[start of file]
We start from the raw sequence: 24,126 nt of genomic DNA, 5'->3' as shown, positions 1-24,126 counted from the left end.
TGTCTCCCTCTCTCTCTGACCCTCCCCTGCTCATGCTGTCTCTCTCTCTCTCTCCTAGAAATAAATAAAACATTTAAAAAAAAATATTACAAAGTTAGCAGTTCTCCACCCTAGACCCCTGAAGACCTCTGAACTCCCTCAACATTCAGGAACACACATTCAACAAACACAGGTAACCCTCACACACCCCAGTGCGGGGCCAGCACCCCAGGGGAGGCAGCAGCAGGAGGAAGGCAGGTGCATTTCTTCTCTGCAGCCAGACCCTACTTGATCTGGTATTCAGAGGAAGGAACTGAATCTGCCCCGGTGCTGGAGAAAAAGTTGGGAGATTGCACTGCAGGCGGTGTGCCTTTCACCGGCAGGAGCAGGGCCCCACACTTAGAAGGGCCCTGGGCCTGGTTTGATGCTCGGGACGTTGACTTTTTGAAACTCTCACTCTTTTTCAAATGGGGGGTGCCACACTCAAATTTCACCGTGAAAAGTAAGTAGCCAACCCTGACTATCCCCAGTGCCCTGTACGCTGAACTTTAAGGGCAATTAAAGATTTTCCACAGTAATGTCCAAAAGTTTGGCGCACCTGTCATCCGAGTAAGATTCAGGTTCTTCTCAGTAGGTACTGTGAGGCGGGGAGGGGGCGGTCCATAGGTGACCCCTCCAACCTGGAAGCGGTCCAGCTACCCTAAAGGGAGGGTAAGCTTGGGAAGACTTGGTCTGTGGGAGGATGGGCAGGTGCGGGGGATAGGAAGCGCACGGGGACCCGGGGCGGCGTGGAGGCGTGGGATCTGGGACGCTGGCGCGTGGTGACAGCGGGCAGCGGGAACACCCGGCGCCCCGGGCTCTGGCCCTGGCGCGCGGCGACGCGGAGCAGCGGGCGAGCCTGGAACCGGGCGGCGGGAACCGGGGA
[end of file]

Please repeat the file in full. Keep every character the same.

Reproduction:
We start from the raw sequence: 24,126 nt of genomic DNA, 5'->3' as shown, positions 1-24,126 counted from the left end.
TGTCTCCCTCTCTCTCTGACCCTCCCCTGCTCATGCTGTCTCTCTCTCTCTCTCCTAGAAATAAATAAAACATTTAAAAAAAAATATTACAAAGTTAGCAGTTCTCCACCCTAGACCCCTGAAGACCTCTGAACTCCCTCAACATTCAGGAACACACATTCAACAAACACAGGTAACCCTCACACACCCCAGTGCGGGGCCAGCACCCCAGGGGAGGCAGCAGCAGGAGGAAGGCAGGTGCATTTCTTCTCTGCAGCCAGACCCTACTTGATCTGGTATTCAGAGGAAGGAACTGAATCTGCCCCGGTGCTGGAGAAAAAGTTGGGAGATTGCACTGCAGGCGGTGTGCCTTTCACCGGCAGGAGCAGGGCCCCACACTTAGAAGGGCCCTGGGCCTGGTTTGATGCTCGGGACGTTGACTTTTTGAAACTCTCACTCTTTTTCAAATGGGGGGTGCCACACTCAAATTTCACCGTGAAAAGTAAGTAGCCAACCCTGACTATCCCCAGTGCCCTGTACGCTGAACTTTAAGGGCAATTAAAGATTTTCCACAGTAATGTCCAAAAGTTTGGCGCACCTGTCATCCGAGTAAGATTCAGGTTCTTCTCAGTAGGTACTGTGAGGCGGGGAGGGGGCGGTCCATAGGTGACCCCTCCAACCTGGAAGCGGTCCAGCTACCCTAAAGGGAGGGTAAGCTTGGGAAGACTTGGTCTGTGGGAGGATGGGCAGGTGCGGGGGATAGGAAGCGCACGGGGACCCGGGGCGGCGTGGAGGCGTGGGATCTGGGACGCTGGCGCGTGGTGACAGCGGGCAGCGGGAACACCCGGCGCCCCGGGCTCTGGCCCTGGCGCGCGGCGACGCGGAGCAGCGGGCGAGCCTGGAACCGGGCGGCGGGAACCGGGGA